By Chris McClure, Contributing Editor

I write this from a motel room between bull sales. Yep, it’s that time of year. My wife tells me I should abbreviate that as BS. Oh, she knows I’m really at bull sales because she has been attending with me.

Before we checked into the motel, we stopped for dinner at a local eating establishment. I decided to change footwear before going inside because there seemed to be a lingering odor about me and the only thing likely to be carrying that odor was the pair of Twisted X shoes upon my feet. My mother raised me to be polite, so I changed into a clean pair of boots before entering, and nobody seemed to notice the odor.

I enjoy bull sales (BS). It is a place where I frequently run into old friends and acquaintances, and a chance to see the slowly advancing state of the genetic potential of the industry. After all, it will be at least a year before I see the fruits of the day’s efforts and nearly two years before I truly know whether the decisions made were good ones.

One of the challenges of a bull sale is balancing the numbers with the actual product. I guess that for me, the proof is expressed phenotypically. If what I see doesn’t match expectations based on the numbers, I draw a big X through the offering in the sale catalog and then discipline myself to ignore it when it goes through the ring. Yes, it requires discipline. Adrenaline, pride and a whole gamut of other emotions can get in the way when sitting in an auction with a bidder’s card in your pocket, or your hand.

In a way, my spouse’s wisdom of calling BS is quite appropriate. Sometimes, what you see is not what you get, and I am certain that the numbers printed on the page don’t tell the entire story. The photographs are flattering and the accompanying commentary, both in the catalog and from the auctioneer, often are … well … if not fiction, at least questionable. They are proof that the old marketing adage of “perception is reality” applies to bull sale catalogs.

Ultimately, I need to get a little manure on my boots, er, Twisted X Driving Mocs, in an effort to visually evaluate the phenotypic expression of the numerically expressed traits. Thus, the need to change footwear before entering the restaurant. I spent a good deal of time in the pens with pen (of a different kind) in hand, looking at each and every bull. I like to use the wisdom of one of the most knowledgeable women in the industry, Mary Lou Bradley Henderson, when looking at bulls: Eliminate the ones you don’t like and then bid on the rest until you fill your ticket or the price gets higher than you are willing to pay!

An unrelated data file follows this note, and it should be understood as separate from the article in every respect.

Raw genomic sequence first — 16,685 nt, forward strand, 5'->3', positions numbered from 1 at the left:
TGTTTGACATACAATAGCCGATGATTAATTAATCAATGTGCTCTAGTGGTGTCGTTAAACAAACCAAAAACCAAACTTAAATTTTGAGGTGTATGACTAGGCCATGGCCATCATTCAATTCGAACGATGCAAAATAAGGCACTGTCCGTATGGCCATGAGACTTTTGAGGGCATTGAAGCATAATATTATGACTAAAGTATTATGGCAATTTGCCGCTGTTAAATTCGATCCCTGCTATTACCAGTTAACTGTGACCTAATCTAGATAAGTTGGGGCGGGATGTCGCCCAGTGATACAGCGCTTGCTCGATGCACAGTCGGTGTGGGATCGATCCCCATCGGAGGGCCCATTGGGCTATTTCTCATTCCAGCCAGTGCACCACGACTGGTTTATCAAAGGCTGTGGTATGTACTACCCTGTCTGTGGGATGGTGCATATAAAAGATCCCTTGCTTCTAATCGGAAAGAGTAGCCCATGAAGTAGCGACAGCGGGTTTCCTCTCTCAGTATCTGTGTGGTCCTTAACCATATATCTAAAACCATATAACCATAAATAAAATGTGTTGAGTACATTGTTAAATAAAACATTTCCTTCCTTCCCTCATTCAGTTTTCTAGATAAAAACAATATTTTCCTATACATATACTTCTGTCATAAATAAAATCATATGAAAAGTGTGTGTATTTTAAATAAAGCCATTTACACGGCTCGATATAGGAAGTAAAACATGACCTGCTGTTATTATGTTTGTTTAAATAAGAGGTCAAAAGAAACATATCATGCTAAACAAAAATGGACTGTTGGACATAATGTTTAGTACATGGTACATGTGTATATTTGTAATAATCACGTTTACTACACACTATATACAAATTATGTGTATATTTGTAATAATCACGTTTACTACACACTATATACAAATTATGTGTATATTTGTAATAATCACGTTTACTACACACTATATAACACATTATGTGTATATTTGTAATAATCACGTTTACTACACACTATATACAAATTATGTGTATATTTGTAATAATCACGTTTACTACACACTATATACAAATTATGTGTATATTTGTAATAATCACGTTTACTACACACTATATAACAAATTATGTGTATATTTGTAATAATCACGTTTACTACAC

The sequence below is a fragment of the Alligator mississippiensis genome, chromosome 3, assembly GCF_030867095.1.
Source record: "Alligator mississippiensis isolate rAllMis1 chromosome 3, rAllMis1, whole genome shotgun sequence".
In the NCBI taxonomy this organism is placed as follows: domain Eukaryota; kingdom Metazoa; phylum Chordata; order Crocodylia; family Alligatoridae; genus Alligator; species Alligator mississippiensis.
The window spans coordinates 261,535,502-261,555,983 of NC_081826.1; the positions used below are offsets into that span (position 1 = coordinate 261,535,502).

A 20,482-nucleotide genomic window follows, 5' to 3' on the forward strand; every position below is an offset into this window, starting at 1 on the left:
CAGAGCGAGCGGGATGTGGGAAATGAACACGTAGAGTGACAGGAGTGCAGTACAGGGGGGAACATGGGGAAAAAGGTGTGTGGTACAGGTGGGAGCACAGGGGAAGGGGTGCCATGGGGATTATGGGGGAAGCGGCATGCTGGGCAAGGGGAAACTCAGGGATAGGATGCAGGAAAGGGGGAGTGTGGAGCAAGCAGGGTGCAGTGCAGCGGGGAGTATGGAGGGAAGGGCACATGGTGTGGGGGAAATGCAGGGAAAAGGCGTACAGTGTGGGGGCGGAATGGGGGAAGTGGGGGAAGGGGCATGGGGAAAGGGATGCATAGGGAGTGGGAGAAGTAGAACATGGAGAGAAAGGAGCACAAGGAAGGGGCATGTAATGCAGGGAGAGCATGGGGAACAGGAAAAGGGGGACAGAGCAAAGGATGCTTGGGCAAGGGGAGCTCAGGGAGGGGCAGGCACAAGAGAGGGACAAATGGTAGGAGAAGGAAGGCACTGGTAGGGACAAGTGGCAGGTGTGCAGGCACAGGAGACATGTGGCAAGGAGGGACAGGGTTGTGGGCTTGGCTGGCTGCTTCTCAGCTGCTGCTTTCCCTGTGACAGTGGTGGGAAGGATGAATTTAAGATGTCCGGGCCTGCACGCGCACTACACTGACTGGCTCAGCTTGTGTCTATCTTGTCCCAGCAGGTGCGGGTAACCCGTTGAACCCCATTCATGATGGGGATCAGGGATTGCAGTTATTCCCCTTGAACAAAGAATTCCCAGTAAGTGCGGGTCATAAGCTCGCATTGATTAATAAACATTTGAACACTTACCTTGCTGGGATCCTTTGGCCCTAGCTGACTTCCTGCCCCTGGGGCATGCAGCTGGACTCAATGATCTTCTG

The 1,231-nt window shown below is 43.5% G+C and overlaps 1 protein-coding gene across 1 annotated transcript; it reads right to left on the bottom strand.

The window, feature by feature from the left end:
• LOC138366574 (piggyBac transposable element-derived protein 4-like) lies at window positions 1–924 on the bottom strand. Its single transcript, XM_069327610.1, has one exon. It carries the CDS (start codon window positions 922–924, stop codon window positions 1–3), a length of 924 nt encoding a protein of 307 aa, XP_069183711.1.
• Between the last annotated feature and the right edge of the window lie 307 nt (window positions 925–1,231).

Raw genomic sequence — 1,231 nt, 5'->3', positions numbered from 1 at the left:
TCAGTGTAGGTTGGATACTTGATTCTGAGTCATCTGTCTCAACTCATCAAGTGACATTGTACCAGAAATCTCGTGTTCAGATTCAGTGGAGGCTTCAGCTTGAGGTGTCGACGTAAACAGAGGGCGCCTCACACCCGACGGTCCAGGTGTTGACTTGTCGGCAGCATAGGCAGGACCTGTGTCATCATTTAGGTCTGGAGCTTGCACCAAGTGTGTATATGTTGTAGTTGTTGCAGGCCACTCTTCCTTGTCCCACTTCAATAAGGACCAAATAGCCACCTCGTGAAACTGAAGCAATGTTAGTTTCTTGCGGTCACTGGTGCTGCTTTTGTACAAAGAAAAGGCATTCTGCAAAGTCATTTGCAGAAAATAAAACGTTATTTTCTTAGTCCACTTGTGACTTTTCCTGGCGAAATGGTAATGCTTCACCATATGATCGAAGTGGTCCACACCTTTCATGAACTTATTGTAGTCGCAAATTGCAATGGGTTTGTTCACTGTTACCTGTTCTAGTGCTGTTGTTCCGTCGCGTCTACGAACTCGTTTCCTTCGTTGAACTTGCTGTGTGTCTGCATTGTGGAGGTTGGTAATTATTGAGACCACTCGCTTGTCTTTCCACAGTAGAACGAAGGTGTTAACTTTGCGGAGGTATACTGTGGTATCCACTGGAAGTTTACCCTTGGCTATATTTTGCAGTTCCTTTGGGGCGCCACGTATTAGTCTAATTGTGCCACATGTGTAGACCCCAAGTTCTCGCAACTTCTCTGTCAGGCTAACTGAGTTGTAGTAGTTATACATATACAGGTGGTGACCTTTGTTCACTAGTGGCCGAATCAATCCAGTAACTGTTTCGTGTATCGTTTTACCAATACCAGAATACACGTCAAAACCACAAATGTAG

So, where am I headed with this? I guess it boils down to truth in labeling. Just because it says it on the label, or in the catalog, doesn’t mean you are buying what you are led to believe. Touch it, feel it, smell it – yeah, the real deal has a distinct odor. Walk the pens, cook the beef or fake “wannabe” and experience it for yourself. It may take a while to figure it out, but there is a difference. Fake meat is just like a bull with no depth. In the end it will fall apart and you will be disappointed.

Perhaps my analogy is inadequate. I do know that you can stand the bulls in a pen and tell the difference between them. Some have quite the pedigree but may not make it through a single season. Others just keep on kicking out the kind of calves that bring top dollar year after year.

Labels are just a flash in the pan that only time will prove. If the product stands the test of time, it is hard to argue with the labeling. I know that may not be popular in the short run, but I believe in the free-enterprise system. If you want to call a dog a cat, more power to you; it just makes people wonder if you need a visit from the men with the straightjackets. I prefer to focus on my own game and make certain that I am doing the best job possible producing the kind of product in exchange for which the consumer wants to part with their hard-earned, inflation-adjusted, non-gasoline purchasing dollar.

As an industry, we need to focus on being better rather than on pointing the finger at every competitive product that comes along. Choice and Prime carcasses are making up an ever-larger percentage of production. Consumers prefer beef over every other cut of meat; the sizzle and the smell still turn heads in a restaurant. We still complain about the packers, we still complain about the government and we still complain about the “corporates.” The reality is that the only one we can do anything about in a meaningful way is ourselves and yet we never stop complaining while producing the best-tasting food product on the planet. Does anyone see the incongruities here?

Maybe it’s time we just call BS on all the complaining, accept the realities of the marketplace and figure out how to get our own slice of the pie. I like to hang out with the innovators. I’m fortunate to have the privilege of doing so most days.

Yeah, it’s okay to complain now and again as long as you keep on digging and fighting and doing everything in your power to do what you do better. But, if all you are going to do is to complain, I call BS.

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